Gladys looked through the instructions for the part about ramming the Hoover down Robert's throat. (image  Jaes Vaughan, Flikr)

Gladys looked through the instructions for the part about ramming the Hoover down Robert’s throat. (photo credit: x-ray delta one)

You may have noticed that for the moment I have not asked you for anything: as a (fake) grown-up, I now have the liberty to buy my own playmobils. Apart from that, with age I have come to realise that the important things in life cannot be bought or made by elves and put into a Christmas stocking. They must be earned and maintained: love, laughter, trust and respect being just a few.

I do however have a few Christmas wishes. I don’t want any Domestic Goddess accessories, so feel free to give them to someone who will actually use them. However, If your old magic still works please could you sort out the following:

  • Health, happiness and serenity for everyone. Please bring good news and a peaceful, joyful break for those who have uninvited guests called Illness, Uncertainty or Sorrow for Christmas.
  • An intravenous drip of lucidity, humility and common sense for the leaders of nations who are slowly but surely stifling freedom of expression and reducing human rights for their citizens, and a well-aimed kick in the nether regions of any religious representatives, whatever their persuasion, who use their position to extol the virtues of hatred and preach intolerance under the guise of Godly goodness.
  • The long-term loan of a few elves during your low season (ten months) to do the housework, clean the car and go to the bottle bank. They would have full board and lodgings, and be able to play in the garden in the summer. That way you’ll have time to get your head around next year’s delivery schedule. It’s a win-win situation.

Thank you for reading, Father Christmas. A very Merry Christmas to you.

Love,

MM.

Stone-Age Mamma and the Mystery of Everybody Else’s Parents.

If I rubbed my teapot one day and the Yorkshire Brew genie popped out to offer me three wishes, it’d be easy. My first wish would be to kick cancer’s butt off the face of the earth. The second to pay off my mortgage. And the third would be to finally meet “Everybody Else’s Parents.”

Our kids all have the same friend, although bizarrely the gender and age varies enormously. Said friend is called “Everybody Else.” You may have met Everybody Else, but never his or her mysterious, generous and philanthropic genitors. Everyone Else lives in a childhood Nirvana – a teenager’s heaven where his or her every wish is the adult’s desire. Strapped for cash? Need a ride to the cinema? Feel an insatiable desire to respond to that Pavlovian reflex set off by the announcement of a new Play Station? Look no further: Everybody Else’s parents are ready and willing to grant their child’s every wish.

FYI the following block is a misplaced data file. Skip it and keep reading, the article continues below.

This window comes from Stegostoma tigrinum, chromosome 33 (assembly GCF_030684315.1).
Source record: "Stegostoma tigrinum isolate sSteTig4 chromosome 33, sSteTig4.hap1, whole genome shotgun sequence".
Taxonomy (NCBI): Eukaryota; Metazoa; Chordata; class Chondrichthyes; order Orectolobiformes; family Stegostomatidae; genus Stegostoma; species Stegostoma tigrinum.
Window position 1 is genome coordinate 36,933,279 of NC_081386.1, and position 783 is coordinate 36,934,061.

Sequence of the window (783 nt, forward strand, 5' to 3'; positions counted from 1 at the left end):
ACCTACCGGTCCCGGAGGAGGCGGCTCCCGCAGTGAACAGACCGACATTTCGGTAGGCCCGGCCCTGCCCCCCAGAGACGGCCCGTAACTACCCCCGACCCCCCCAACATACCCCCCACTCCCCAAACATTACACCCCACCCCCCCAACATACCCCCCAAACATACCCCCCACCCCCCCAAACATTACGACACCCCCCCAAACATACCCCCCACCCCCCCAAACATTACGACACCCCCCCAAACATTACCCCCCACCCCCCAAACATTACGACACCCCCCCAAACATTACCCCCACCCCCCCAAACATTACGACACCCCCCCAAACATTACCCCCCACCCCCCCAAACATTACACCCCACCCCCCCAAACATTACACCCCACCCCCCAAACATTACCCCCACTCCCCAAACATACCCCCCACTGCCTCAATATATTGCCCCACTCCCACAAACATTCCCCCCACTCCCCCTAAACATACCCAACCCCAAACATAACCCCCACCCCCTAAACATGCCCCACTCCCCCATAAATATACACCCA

These parents are the summom bonum of parenting. They are an ode to educational endeavor; pioneers of parental prowess. They are in synchrony with their kids – so much so, in fact, that they seem to know what their offspring need before they even know it themselves. Walk into the Everybody Else household, and weep: these guys are in osmosis to such an extent that they are inches from melting into a pulsating, lime-green pool of happiness.

Caveman Couple
MM and PF, stone-aged parents, on their way to the butchers to buy a pound of mammoth for dinner (Photo credit: San Diego Shooter)

Now for a little history. Everybody Else’s Parents have been out doing us mere mortals in the parenting stakes since Neolithic times. At that time, PF and MM’s forbearers still had callouses on their knuckles from ambling along on all fours and forcing their kids to be self-respecting, independent hunter-gatherers who checked the pelt of the bear for parasites before they attempted to kill it with their home-made daggers. In the cave next-door, however, Everybody Else’s parents were already at the cutting-edge of flintstone parenting. They were the first to have a cart with square wheels and a matching turbo-charged dino parked outside their cave entrance. They ordered take-out mammoth every weekend and sent their kids to flint-chipping workshops at the local geek’s cave, dressed in the latest designer bearskins. The entire family watched blockbusters like “Menhir Black” on their stone tablets, and were the first to tote the stone-age ancestor of Steve Job’s technological wizardry – the iStone.